Post Number: 41
Votes: 0 (Vote!)
|Posted on Saturday, July 08, 2006 - 04:29 pm: ||
Let's say a self-published book is released. There was some level of promotion going on. The book sold about 1500 copies but didn't take off. It is a year and change later and the author wants to push the book again. Is it over or can the title be given new life? Mind you, the author only wants to do internet promotions of the title. Maybe there was a reason it didn't take off in the first place. Is it too late or should he give it a shot again with limited budget and only focus on line? If so, what would be some suggestions besides advertising on here ?
IMO, he should just work on another book and put that out to have something fresh to promote.
"Cyniquian" Level Poster
Post Number: 210
Votes: 0 (Vote!)
|Posted on Saturday, July 08, 2006 - 04:59 pm: ||
Excellent question. I think it depends on if the book is fiction or non-fiction. I haven't seen self-published books re-released as self-published books again. After 6 months or so, people are ready for your next book. I have seen self-published authors sell the rights to their books to traditional publishers and re-release them such as "If It Ain't One Thing" by Cheryl Robinson, "Counting Raindrops Through a Stained Glass Window" by Cherlyn Michaels and "What Is Forever" by Joel McIver. This usually involves a 2 book deal where you've sold the rights to the previous book and a new manuscript.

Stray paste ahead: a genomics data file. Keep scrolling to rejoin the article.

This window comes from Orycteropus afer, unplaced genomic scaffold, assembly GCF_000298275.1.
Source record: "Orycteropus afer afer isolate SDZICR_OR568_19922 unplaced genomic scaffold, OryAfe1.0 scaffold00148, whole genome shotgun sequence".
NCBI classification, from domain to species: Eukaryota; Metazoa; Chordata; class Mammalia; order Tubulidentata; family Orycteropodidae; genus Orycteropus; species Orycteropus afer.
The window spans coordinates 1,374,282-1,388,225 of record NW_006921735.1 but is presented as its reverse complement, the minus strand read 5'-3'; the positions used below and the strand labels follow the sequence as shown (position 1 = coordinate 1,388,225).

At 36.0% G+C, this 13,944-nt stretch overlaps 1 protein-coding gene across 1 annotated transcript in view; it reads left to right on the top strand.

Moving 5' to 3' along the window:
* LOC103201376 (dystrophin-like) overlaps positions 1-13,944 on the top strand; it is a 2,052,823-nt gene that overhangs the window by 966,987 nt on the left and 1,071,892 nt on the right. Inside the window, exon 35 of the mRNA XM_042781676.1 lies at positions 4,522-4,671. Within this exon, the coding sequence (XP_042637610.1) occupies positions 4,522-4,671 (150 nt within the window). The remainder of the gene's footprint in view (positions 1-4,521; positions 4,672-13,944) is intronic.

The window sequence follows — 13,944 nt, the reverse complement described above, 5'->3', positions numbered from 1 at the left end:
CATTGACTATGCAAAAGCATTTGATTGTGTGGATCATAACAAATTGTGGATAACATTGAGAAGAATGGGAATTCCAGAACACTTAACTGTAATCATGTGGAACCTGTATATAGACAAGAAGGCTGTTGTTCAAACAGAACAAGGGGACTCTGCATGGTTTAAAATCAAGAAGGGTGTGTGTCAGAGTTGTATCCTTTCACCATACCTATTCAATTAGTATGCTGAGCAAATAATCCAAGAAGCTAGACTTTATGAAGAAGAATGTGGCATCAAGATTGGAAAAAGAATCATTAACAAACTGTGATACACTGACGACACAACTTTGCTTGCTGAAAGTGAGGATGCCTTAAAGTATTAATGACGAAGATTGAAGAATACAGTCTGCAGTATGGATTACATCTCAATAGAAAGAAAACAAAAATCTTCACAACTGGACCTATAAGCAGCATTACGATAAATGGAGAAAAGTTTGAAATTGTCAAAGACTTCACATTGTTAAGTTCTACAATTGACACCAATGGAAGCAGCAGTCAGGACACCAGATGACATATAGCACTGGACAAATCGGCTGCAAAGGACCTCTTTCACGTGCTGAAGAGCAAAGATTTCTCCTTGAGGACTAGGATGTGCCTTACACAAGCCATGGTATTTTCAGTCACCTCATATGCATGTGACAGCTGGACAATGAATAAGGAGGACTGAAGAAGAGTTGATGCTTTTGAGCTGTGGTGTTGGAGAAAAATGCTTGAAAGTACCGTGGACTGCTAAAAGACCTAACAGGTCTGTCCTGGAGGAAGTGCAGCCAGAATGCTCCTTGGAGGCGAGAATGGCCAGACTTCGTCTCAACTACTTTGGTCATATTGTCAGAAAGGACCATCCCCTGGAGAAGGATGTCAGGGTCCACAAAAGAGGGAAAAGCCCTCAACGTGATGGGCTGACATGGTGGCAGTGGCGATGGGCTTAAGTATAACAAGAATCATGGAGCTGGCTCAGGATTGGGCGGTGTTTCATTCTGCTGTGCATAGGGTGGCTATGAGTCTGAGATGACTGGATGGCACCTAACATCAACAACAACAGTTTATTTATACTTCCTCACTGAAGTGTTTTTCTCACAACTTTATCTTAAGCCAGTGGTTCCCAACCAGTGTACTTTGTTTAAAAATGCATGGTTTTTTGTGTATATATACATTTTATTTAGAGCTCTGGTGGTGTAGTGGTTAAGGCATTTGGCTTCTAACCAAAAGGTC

If a person wanted to promote a book from a year or two ago, I would suggest he or she get a new copyright date (people check) and re-release it under a new title with a disclaimer that it is the same as the original so that fans won't get pissed off if they end up buying the same book again. Then I'd try to reach an entirely different audience than before.
My question to you would be what has changed since the book was released the first time? If it's an increased marketing budget then I would suggest doing a mix of traditional advertising, online advertising and public relations to reach a wider audience. If you're just trying to unload books sitting in the garage, I would suggest just writing a new book and just celebrating the fact that you sold 1500 copies of the previous book. If the next book does well, people will want more and will go back to buy your first book. Plus, there's only so much you can do online for free, like posting on messageboards, Yahoo Groups, and sending emails. You gots to spend some money!
Of course, non-fiction is a completely different ball game. You can promote those books for years.
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